County Moves Ahead On Efforts In Response To Climate Change

The Palm Beach County Commission heard a report on climate change and efforts to be proactive in addressing its effects at a workshop Tuesday.

Deputy County Administrator Jon Van Arnam explained that in 2009, the county commission had started debating the local fallout from global climate change. “We began to think seriously about the impacts of sea level rise, change in weather patterns, and the increasing severity and frequency of extreme weather events here in Palm Beach County,” Van Arnam said.

The county has joined Broward, Miami-Dade and Monroe counties in creating the Southeast Florida Regional Climate Change Compact, which Van Arnam said has exceeded their expectations of success.

Last year, the county hired a full-time climate change and sustainability coordinator, Natalie Schneider, to coordinate the program locally.

Schneider said that the mission of the compact is to take a regional approach to climate change. She has been working with local municipalities to buy into the plan.

“Partnerships are essential, and all of you have acknowledged that,” she said. “The one partnership that we do focus on that provides the framework for what I do is the Southeast Florida Regional Climate Change Compact, of which we are a member.”

They have also been working with the Nature Conservancy, the Regional Planning Council, the South Florida Water Management District and the Florida Climate Institute, a consortium of nine Florida universities that is aligning its research more strongly with the needs of individual municipalities and counties.

The program is also doing public outreach in a number of different ways, most notably with the annual Climate Leadership Summit, which will be hosted locally this year on Oct. 5-6 at the Palm Beach County Convention Center.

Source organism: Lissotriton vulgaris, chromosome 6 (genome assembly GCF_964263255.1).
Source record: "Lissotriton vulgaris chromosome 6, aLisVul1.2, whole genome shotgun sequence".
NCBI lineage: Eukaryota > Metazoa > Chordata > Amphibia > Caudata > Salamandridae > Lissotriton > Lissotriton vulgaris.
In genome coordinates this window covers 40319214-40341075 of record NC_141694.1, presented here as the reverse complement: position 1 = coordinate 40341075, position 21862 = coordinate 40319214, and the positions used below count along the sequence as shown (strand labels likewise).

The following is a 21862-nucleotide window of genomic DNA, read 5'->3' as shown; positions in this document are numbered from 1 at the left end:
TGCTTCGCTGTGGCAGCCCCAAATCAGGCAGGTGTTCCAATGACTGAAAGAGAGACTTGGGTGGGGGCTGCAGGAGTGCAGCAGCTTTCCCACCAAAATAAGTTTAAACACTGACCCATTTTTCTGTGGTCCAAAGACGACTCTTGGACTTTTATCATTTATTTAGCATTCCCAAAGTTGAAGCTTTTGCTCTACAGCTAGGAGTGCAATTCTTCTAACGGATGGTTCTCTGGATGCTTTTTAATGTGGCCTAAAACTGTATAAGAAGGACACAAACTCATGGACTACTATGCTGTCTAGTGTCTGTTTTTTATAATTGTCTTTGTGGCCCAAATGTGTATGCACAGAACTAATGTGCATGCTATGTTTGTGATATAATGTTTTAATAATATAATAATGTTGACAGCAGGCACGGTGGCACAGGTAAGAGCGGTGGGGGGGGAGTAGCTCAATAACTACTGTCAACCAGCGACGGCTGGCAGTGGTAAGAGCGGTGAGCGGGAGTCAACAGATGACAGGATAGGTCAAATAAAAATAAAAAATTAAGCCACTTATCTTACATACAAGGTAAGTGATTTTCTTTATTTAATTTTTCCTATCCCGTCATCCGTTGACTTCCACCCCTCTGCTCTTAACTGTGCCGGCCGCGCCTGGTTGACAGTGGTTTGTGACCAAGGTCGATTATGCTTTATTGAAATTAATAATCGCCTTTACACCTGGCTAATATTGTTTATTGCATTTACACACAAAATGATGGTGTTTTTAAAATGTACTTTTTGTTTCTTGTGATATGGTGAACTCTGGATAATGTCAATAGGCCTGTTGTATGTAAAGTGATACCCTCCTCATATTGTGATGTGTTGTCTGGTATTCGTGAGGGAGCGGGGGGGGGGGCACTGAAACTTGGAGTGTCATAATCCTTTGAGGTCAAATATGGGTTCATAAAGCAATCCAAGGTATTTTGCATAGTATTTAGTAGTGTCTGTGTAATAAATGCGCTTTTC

“We are now coming up on the five-year mark on the Regional Climate Action Plan, which was the driver for the activities regionally,” Schneider said. “We’re going to be kicking off a revamp and looking at the Regional Climate Action Plan in the fall. What we’re trying to do at this particular point in time is become much more engaging with the summit and elicit a lot of feedback from the people in how we can make this a better summit, a better Regional Climate Action Plan.”

Another focus in the coming year is to get into specific metrics of climate change.

“The past five years or so has been very high-level at this point,” she said. “We’ve been talking a lot about tools, we’ve been talking a lot about sea level rise, the adoption of the unified sea level rise projection, but also, we’re going to start focusing on mitigation regionally, which will actually help inform some of the activities we’d like to undertake.”

Schneider said previous work had focused on county actions but that more attention will now be given to municipalities.

“We’re taking meetings with the municipalities,” she said. “Afterward, we are having workshops to help them understand how they can engage and at what level. A lot of times when it comes to regional initiatives, the local municipalities may be left going: ‘What am I supposed to do? You’re telling me I’m supposed to work regionally. But this is my day-to-day.’ So we’re trying to help that out.”